She also highlighted the role multilateral development banks (MDBs) like the ADB have in spurring development opportunities in the region.
In a speech at Sands Expo and Convention Centre, Ms Indranee said in 2020, MDBs committed US$66 billion to climate finance. This attracted commitments of US$85 billion in the same year from other public and private external parties to co-invest in climate mitigation and adaptation activities alongside MDBs.
"Beyond contributing capital, MDBs also support capability development in the region by sharing expertise and knowledge, offering project structuring advice and conducting capacity building programmes"
Infrastructure Asia also signed a new memorandum of understanding with India's national investment promotion agency Invest India. The collaboration will support infrastructure development in India and promote private sector partnerships through knowledge sharing, and advisory in the funding and implementation of infrastructure projects.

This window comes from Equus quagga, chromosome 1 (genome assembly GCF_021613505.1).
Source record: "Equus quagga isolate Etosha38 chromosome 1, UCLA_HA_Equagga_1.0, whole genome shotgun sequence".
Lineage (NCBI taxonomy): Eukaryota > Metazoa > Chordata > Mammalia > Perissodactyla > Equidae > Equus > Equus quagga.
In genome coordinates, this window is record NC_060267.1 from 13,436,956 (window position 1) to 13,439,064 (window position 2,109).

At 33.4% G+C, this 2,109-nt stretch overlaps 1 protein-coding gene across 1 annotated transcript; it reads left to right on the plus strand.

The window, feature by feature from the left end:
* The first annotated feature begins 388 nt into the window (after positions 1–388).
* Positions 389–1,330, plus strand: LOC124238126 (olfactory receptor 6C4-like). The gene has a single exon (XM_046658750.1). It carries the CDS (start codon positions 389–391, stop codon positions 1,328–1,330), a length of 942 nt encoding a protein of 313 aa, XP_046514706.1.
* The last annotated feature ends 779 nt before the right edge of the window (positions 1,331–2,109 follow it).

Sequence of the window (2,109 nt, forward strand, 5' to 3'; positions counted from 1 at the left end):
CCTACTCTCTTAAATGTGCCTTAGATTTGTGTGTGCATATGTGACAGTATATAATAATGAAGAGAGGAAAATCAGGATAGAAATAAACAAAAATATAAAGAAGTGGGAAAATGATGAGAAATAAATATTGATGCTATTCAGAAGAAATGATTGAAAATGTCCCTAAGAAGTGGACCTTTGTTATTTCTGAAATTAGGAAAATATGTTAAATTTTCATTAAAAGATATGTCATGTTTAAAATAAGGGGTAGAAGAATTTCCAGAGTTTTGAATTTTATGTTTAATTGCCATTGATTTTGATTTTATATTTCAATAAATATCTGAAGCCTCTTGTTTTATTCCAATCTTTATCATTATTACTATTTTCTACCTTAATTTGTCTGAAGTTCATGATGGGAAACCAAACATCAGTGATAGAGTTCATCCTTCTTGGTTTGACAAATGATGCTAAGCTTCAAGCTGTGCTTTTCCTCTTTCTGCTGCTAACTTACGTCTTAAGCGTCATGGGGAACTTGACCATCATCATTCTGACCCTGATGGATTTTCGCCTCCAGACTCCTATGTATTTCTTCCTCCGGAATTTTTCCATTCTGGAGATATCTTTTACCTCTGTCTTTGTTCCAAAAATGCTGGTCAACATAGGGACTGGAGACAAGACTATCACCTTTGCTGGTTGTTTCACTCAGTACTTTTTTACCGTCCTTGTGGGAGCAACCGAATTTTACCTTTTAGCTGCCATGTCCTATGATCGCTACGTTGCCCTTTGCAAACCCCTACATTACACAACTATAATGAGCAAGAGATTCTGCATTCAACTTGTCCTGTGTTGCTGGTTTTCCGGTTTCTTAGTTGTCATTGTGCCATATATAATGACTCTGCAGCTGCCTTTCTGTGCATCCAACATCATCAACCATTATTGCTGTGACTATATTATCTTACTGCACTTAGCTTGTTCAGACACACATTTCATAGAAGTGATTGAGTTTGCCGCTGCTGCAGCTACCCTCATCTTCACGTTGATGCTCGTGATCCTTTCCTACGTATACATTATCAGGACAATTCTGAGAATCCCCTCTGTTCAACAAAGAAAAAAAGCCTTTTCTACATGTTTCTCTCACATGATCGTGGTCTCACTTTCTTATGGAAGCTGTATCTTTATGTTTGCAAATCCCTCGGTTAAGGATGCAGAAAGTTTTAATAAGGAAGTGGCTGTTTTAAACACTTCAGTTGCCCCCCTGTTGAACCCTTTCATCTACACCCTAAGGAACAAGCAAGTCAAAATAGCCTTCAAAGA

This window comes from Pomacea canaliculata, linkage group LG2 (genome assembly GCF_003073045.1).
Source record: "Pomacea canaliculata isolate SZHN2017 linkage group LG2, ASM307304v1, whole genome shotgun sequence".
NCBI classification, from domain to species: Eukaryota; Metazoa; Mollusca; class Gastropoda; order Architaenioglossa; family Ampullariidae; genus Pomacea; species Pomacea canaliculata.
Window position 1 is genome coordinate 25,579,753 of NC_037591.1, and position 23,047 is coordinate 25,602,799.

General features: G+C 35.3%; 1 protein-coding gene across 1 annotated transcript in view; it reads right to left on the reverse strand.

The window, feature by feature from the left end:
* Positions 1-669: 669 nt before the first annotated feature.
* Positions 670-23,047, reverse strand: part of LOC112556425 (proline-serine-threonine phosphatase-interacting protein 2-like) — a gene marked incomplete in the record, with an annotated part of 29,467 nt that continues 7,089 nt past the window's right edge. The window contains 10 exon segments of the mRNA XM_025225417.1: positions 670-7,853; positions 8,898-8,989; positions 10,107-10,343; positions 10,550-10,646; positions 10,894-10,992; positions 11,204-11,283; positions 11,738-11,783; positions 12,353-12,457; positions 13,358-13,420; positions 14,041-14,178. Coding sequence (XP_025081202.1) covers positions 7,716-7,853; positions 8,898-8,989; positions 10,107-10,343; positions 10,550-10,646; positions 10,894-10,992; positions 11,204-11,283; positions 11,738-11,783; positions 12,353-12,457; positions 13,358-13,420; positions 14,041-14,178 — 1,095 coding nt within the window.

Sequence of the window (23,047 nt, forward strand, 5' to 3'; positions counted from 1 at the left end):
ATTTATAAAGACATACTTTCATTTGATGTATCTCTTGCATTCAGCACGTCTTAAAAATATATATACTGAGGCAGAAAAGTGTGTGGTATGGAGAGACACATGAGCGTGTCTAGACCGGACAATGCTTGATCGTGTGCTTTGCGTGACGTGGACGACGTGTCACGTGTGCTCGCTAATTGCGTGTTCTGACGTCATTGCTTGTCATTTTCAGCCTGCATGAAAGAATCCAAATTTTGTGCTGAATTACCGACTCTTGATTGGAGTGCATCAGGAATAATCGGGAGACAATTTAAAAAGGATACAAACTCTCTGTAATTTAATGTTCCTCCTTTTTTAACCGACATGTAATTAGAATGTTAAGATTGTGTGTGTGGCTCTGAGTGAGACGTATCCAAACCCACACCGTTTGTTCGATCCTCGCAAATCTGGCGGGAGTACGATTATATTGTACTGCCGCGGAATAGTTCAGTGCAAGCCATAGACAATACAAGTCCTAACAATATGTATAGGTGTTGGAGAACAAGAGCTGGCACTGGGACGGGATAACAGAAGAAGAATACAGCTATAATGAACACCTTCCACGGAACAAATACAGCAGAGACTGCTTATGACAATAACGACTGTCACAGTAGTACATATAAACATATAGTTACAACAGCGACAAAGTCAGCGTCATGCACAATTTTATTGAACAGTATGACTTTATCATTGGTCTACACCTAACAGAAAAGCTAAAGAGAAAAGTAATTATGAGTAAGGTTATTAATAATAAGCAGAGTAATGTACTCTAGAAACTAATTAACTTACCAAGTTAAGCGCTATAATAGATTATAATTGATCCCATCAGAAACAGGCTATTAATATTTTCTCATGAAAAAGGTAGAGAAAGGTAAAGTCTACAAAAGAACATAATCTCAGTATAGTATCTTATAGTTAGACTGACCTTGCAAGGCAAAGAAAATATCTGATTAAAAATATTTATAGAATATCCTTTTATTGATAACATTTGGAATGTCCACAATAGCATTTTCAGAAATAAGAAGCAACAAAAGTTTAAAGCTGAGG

SINGAPORE - In committing various sexual offences, including offering cash to a boy below 18 for sexual services, YouTuber Darryl Ian Koshy had capitalised on his status and influence, said the prosecution on Wednesday (Aug 3).
Deputy Public Prosecutor Lim Ying Min, who is seeking a sentence of five to eight months' jail, said his offences were highly premeditated, and also brought up a 9min 34sec video posted by Koshy in January which she said was intended to contextualise his charges.
In response, Koshy's lawyer Johannes Hadi said his client did not intend to challenge court proceedings with the video, but was instead looking to address inaccurate reports and false rumours floating around in the public.
He also said psychiatric reports on his client - who was not diagnosed with pedophilic disorder - showed that he was remorseful and had low prospects of re-offending, and urged the court to sentence him to two and a half months' jail.